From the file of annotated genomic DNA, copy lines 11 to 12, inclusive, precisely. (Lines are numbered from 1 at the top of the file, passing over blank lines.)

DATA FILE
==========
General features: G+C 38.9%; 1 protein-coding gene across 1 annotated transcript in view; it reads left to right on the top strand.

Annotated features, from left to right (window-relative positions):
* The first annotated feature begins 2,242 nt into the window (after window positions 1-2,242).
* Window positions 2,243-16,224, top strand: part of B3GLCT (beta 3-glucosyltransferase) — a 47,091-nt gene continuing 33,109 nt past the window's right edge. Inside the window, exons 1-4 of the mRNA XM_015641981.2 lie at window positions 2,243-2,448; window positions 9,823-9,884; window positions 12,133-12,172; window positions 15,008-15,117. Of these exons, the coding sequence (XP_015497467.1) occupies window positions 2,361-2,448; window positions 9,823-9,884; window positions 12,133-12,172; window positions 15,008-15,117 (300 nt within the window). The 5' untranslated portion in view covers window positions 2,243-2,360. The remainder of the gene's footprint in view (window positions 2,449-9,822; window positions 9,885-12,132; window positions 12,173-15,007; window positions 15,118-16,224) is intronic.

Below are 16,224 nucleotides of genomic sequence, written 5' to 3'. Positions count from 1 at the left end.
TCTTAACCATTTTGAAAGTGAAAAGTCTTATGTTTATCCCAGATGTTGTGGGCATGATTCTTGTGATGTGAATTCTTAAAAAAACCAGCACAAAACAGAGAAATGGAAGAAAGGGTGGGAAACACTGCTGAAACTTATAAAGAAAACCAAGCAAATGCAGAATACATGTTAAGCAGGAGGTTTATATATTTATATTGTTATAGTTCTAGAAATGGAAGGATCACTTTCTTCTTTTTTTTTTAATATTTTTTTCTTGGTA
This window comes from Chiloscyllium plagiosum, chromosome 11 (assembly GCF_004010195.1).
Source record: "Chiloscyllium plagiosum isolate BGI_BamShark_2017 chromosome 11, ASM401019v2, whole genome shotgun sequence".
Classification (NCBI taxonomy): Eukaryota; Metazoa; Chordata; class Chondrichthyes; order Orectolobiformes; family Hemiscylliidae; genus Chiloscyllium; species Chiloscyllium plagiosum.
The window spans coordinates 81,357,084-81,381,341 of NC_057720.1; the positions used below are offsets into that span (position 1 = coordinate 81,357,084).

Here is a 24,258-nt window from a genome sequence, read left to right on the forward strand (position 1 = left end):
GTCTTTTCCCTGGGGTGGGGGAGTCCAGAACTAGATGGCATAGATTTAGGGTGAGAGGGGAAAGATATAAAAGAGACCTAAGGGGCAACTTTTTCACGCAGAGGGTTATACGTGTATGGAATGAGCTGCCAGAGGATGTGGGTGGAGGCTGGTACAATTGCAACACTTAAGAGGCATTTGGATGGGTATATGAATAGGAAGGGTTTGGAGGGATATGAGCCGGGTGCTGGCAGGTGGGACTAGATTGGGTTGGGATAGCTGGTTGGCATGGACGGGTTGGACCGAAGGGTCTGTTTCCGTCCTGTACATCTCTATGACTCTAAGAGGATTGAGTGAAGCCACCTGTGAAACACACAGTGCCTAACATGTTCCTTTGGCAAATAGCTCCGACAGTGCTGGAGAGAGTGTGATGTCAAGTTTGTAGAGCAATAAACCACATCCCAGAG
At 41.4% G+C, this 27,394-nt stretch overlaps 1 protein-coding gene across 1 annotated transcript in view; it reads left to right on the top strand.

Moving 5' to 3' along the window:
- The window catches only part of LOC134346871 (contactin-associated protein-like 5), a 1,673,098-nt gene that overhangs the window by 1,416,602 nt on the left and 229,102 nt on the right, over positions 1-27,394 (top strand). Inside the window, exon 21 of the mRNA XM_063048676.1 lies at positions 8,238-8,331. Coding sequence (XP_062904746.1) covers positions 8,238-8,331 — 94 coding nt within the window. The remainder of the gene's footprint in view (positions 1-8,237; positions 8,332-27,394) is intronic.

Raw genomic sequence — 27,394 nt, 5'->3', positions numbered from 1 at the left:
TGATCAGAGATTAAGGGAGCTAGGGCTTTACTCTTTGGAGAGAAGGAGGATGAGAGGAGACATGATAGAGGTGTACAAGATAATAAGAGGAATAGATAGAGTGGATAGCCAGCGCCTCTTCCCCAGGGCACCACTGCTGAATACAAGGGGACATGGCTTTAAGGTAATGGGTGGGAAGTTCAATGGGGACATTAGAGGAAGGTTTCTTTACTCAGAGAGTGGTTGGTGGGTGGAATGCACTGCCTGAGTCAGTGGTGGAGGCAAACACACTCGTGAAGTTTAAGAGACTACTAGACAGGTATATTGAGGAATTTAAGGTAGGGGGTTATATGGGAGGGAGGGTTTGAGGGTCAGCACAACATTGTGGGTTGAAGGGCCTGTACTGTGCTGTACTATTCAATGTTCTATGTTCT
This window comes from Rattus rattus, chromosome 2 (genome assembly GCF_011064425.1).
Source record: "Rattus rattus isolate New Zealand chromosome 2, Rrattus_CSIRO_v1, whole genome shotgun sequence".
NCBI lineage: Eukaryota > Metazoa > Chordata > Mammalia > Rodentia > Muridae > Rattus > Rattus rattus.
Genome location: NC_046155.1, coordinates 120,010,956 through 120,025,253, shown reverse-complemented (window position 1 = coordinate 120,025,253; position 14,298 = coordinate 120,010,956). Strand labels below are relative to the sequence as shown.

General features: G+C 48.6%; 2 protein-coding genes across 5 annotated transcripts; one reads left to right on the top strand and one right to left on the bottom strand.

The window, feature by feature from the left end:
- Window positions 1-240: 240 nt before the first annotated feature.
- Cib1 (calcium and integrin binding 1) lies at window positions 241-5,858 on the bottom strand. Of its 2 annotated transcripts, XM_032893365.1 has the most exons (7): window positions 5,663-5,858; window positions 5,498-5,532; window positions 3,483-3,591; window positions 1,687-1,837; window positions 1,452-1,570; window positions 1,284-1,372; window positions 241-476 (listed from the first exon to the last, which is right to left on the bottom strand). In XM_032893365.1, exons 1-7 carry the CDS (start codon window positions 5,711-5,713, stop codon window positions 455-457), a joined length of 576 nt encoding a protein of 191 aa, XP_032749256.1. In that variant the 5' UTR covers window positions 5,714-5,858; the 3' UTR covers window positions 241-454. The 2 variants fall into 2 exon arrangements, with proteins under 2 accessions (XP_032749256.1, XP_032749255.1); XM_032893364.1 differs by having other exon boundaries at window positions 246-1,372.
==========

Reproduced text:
Here is a 24,258-nt window from a genome sequence, read left to right on the forward strand (position 1 = left end):
GTCTTTTCCCTGGGGTGGGGGAGTCCAGAACTAGATGGCATAGATTTAGGGTGAGAGGGGAAAGATATAAAAGAGACCTAAGGGGCAACTTTTTCACGCAGAGGGTTATACGTGTATGGAATGAGCTGCCAGAGGATGTGGGTGGAGGCTGGTACAATTGCAACACTTAAGAGGCATTTGGATGGGTATATGAATAGGAAGGGTTTGGAGGGATATGAGCCGGGTGCTGGCAGGTGGGACTAGATTGGGTTGGGATAGCTGGTTGGCATGGACGGGTTGGACCGAAGGGTCTGTTTCCGTCCTGTACATCTCTATGACTCTAAGAGGATTGAGTGAAGCCACCTGTGAAACACACAGTGCCTAACATGTTCCTTTGGCAAATAGCTCCGACAGTGCTGGAGAGAGTGTGATGTCAAGTTTGTAGAGCAATAAACCACATCCCAGAG